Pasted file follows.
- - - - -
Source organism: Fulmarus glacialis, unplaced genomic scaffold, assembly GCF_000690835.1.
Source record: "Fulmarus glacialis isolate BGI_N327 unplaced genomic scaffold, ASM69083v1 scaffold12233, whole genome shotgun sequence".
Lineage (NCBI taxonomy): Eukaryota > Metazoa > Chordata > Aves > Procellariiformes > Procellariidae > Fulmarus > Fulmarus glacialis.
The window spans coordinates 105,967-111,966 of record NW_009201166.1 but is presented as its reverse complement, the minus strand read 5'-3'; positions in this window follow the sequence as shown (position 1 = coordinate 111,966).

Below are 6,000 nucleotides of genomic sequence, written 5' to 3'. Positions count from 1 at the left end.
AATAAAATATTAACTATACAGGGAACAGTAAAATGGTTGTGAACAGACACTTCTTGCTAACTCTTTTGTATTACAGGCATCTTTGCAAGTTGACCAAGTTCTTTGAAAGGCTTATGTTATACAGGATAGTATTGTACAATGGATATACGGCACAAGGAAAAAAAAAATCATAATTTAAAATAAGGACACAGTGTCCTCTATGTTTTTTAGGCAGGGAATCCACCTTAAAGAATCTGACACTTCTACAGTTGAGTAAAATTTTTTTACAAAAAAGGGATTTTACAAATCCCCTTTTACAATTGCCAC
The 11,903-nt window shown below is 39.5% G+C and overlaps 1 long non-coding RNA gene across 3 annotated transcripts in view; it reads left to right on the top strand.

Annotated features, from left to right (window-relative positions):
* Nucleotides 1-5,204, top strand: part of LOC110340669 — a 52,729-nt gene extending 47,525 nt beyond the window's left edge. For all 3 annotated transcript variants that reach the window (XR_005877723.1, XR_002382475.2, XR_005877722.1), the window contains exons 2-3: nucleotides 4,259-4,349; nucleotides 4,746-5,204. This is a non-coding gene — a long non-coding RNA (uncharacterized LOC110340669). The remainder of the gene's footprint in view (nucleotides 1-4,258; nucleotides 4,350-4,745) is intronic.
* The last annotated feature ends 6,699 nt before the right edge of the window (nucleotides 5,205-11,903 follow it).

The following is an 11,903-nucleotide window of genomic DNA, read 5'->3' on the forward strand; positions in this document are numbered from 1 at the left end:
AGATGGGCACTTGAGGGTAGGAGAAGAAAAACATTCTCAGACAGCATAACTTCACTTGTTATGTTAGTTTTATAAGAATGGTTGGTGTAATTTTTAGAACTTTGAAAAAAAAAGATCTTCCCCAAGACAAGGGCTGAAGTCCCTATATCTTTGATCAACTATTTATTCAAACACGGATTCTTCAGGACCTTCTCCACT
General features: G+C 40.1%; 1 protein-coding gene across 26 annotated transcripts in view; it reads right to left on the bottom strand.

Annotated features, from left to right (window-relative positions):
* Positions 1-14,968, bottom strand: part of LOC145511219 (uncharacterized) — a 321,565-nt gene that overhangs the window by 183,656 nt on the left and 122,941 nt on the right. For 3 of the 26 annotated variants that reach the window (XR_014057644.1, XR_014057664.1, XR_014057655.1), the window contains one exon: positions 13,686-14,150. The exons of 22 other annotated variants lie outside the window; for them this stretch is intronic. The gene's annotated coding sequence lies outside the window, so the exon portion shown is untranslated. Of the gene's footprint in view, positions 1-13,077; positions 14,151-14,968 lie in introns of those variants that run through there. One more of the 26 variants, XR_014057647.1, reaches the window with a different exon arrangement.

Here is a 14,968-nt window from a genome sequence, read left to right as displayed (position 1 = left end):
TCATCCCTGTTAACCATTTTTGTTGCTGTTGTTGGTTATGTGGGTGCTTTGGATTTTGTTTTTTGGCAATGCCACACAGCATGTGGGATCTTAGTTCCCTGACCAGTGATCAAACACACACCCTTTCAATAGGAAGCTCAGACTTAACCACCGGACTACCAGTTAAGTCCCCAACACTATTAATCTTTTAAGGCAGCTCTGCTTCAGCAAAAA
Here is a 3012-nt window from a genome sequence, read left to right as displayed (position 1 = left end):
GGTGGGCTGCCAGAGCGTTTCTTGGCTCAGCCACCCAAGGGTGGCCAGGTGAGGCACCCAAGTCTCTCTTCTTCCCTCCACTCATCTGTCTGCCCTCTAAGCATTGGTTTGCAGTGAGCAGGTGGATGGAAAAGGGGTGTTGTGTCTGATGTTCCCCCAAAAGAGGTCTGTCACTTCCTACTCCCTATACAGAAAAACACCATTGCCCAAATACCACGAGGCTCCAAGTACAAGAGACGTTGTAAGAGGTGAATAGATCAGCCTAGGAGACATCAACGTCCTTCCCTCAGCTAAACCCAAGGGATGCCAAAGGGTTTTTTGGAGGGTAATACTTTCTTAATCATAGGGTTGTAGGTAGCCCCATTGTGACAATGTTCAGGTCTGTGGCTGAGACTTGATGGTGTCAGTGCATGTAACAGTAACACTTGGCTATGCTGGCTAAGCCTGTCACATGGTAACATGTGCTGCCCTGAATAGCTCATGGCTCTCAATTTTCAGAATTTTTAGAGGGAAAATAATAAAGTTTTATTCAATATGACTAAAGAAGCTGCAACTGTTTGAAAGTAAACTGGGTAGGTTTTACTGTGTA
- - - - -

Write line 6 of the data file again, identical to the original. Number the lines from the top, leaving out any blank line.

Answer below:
AATAAAATATTAACTATACAGGGAACAGTAAAATGGTTGTGAACAGACACTTCTTGCTAACTCTTTTGTATTACAGGCATCTTTGCAAGTTGACCAAGTTCTTTGAAAGGCTTATGTTATACAGGATAGTATTGTACAATGGATATACGGCACAAGGAAAAAAAAAATCATAATTTAAAATAAGGACACAGTGTCCTCTATGTTTTTTAGGCAGGGAATCCACCTTAAAGAATCTGACACTTCTACAGTTGAGTAAAATTTTTTTACAAAAAAGGGATTTTACAAATCCCCTTTTACAATTGCCAC